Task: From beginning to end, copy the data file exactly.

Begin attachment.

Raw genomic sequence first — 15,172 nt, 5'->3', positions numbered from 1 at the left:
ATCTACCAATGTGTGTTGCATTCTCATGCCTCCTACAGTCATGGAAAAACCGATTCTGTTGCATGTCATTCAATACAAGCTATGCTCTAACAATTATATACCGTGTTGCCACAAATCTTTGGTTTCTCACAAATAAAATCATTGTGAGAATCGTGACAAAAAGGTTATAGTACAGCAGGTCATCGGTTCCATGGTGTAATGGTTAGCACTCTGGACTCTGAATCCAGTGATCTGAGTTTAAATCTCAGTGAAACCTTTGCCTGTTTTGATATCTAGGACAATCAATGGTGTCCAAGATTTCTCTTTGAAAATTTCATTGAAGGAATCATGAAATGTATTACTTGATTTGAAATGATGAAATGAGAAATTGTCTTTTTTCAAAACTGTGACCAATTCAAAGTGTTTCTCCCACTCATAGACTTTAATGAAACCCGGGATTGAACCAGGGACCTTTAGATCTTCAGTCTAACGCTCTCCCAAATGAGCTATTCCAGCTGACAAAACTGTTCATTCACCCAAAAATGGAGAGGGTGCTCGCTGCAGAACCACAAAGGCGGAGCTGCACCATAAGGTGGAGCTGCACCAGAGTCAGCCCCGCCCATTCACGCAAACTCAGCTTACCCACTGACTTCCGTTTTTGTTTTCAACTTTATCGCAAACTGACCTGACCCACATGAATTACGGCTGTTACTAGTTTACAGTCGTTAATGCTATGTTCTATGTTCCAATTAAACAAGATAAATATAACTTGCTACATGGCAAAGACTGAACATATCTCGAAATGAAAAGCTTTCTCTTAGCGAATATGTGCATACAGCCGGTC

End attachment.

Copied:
Raw genomic sequence first — 15,172 nt, 5'->3', positions numbered from 1 at the left:
ATCTACCAATGTGTGTTGCATTCTCATGCCTCCTACAGTCATGGAAAAACCGATTCTGTTGCATGTCATTCAATACAAGCTATGCTCTAACAATTATATACCGTGTTGCCACAAATCTTTGGTTTCTCACAAATAAAATCATTGTGAGAATCGTGACAAAAAGGTTATAGTACAGCAGGTCATCGGTTCCATGGTGTAATGGTTAGCACTCTGGACTCTGAATCCAGTGATCTGAGTTTAAATCTCAGTGAAACCTTTGCCTGTTTTGATATCTAGGACAATCAATGGTGTCCAAGATTTCTCTTTGAAAATTTCATTGAAGGAATCATGAAATGTATTACTTGATTTGAAATGATGAAATGAGAAATTGTCTTTTTTCAAAACTGTGACCAATTCAAAGTGTTTCTCCCACTCATAGACTTTAATGAAACCCGGGATTGAACCAGGGACCTTTAGATCTTCAGTCTAACGCTCTCCCAAATGAGCTATTCCAGCTGACAAAACTGTTCATTCACCCAAAAATGGAGAGGGTGCTCGCTGCAGAACCACAAAGGCGGAGCTGCACCATAAGGTGGAGCTGCACCAGAGTCAGCCCCGCCCATTCACGCAAACTCAGCTTACCCACTGACTTCCGTTTTTGTTTTCAACTTTATCGCAAACTGACCTGACCCACATGAATTACGGCTGTTACTAGTTTACAGTCGTTAATGCTATGTTCTATGTTCCAATTAAACAAGATAAATATAACTTGCTACATGGCAAAGACTGAACATATCTCGAAATGAAAAGCTTTCTCTTAGCGAATATGTGCATACAGCCGGTC